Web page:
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Evaluation of marine spatial planning requires fit for purpose monitoring strategies

Journal of Environmental Management

Abstract:

The study provides a comprehensive overview of monitoring and evaluation practices in MSP, as well as a set of recommendations. The authors argue that evaluation processes could benefit from a better understanding of environmental, socio-economic and socio-cultural effects of MSP. Based on a literature review and eleven practical MSP case studies, the paper analysed present day trends in evaluation approaches, and unravelled the adoption of evaluation essentials for three categories of monitoring and evaluation for plan development, plan outcomes and policy implementation.

Application in MSP:
Type of Issue:
Type of practice:
Stage of MSP cycle:
Cross-border / trans-national aspect:
No
Key words:

Questions this practice may help answer:

  • How is MSP evaluation currently applied in planning processes?
  • Which indicators are considered relevant for planning processes?
  • How can MSP evaluation and monitoring be improved?

Implementation Context:

The study was carried out in collaboration between European academic and research institutions.

Aspects / Objectives:

The study aims at providing a comprehensive overview of monitoring and evaluation practices in MSP along with the key recommendations to aid consistent, transparent, sustainable, and evidence-based decision-making in MSP.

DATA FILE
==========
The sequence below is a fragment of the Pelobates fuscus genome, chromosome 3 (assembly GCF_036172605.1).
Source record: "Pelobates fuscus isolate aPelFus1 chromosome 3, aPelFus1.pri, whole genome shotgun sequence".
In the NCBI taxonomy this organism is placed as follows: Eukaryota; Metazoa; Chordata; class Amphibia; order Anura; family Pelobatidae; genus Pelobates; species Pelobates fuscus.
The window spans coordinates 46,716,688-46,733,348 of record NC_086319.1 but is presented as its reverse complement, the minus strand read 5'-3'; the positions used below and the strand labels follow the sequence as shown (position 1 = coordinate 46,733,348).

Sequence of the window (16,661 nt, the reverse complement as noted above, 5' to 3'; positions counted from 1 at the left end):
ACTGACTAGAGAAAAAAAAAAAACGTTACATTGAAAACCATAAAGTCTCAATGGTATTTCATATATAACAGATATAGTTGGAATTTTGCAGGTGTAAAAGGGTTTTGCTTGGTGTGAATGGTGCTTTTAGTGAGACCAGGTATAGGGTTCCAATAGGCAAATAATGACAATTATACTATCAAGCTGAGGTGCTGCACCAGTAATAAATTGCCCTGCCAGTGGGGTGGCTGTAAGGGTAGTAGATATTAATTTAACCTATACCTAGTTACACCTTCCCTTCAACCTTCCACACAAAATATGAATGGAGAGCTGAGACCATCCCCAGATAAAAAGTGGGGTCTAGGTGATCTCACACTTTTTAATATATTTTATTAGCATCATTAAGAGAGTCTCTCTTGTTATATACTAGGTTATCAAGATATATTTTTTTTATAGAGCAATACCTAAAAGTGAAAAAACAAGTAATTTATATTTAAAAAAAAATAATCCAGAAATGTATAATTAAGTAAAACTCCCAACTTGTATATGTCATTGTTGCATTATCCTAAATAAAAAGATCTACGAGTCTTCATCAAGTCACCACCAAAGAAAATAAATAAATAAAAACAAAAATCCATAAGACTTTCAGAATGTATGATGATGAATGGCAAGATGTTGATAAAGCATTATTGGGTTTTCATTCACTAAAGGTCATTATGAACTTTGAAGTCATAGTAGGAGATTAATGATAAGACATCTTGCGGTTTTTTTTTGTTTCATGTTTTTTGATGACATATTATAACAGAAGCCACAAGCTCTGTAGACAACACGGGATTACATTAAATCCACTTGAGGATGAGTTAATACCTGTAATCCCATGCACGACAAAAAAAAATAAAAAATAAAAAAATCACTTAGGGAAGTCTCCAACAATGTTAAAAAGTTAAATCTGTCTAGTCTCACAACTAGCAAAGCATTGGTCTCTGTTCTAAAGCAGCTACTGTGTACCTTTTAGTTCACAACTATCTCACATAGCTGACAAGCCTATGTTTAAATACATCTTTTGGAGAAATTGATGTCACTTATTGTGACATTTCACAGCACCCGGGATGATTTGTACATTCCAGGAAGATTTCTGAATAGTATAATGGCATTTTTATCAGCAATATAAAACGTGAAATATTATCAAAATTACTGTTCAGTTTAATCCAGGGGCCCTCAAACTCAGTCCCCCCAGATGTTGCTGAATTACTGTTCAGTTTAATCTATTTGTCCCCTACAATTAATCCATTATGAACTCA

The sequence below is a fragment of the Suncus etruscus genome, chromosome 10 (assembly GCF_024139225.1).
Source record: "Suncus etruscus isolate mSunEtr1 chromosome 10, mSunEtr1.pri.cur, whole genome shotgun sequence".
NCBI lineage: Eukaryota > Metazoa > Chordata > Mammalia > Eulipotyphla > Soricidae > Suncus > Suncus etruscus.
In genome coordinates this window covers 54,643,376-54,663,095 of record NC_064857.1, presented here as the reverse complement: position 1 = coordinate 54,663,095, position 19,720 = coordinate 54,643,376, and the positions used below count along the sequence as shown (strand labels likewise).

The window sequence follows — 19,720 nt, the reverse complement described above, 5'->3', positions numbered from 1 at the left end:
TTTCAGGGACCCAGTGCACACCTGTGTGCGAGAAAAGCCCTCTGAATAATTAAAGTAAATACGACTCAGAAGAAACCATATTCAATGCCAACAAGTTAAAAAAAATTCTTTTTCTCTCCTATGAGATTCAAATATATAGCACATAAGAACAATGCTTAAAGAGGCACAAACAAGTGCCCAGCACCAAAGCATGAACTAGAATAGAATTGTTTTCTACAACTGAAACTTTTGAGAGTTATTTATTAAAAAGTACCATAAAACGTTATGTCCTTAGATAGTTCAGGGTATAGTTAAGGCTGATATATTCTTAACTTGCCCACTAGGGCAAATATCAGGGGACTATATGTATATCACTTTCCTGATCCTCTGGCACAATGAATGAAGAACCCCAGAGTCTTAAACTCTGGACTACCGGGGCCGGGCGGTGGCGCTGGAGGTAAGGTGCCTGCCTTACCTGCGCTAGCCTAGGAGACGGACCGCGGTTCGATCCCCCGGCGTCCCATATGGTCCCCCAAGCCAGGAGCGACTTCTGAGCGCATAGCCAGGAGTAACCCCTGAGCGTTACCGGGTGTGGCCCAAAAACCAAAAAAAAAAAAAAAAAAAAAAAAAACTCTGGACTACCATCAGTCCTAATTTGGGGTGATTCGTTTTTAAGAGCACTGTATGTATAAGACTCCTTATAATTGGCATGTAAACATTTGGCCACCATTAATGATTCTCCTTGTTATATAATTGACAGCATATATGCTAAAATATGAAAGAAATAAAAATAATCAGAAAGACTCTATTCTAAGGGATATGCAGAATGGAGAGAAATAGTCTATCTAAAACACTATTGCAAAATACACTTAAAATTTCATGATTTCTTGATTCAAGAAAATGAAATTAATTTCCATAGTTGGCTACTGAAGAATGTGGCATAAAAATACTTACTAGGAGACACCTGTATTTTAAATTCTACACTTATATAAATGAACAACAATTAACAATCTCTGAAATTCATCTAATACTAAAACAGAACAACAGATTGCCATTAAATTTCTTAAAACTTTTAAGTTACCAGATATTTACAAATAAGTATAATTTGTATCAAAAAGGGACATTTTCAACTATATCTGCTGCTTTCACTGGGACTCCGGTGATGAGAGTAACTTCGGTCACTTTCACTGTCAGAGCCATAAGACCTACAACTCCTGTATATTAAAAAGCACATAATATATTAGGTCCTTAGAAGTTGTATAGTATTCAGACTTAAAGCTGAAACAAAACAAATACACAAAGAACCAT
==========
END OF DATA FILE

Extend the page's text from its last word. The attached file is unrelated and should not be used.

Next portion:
Method:

The article refined the scope of monitoring and evaluation in MSP by defining three categories that reflect different aspects of an evaluation process:

i) monitoring and evaluation of plan making;

ii) monitoring and evaluation of the plan's outcomes; and

iii) monitoring and evaluation of MSP policy implementation.

These defined a typology of monitoring and evaluation in MSP, and used a typology for standardised literature review on evaluation approaches to assess current evaluation practices based on cases studies.

Main Outputs / Results:

The study informed on how MSP assessment has evolved and highlighted key challenges for MSP monitoring and evaluation. The authors also improve the understanding of MSP evaluation by analysing the use of evaluation essentials against the three categories of plan making, plan outcomes, and policy implementation.

Transferability:

Forthcoming MSP processes need to deepen the understanding and considerations of cause-effect pathways between human activities and changes of ecosystem state through the adoption of targeted cumulative effects assessments.

Responsible Entity:

Thünen Institute of Sea Fisheries, Germany

Helmholtz-Zentrum Geesthacht, Institute for Coastal Research, Germany

Funding Source:

Thünen Institute of Sea Fisheries, Germany

Helmholtz-Zentrum Geesthacht, Institute for Coastal Research, Germany

Contact person:

V. Stelzenmüller 

vanessa.stelzenmuelleratthuenen.de (vanessa[dot]stelzenmueller[at]thuenen[dot]de)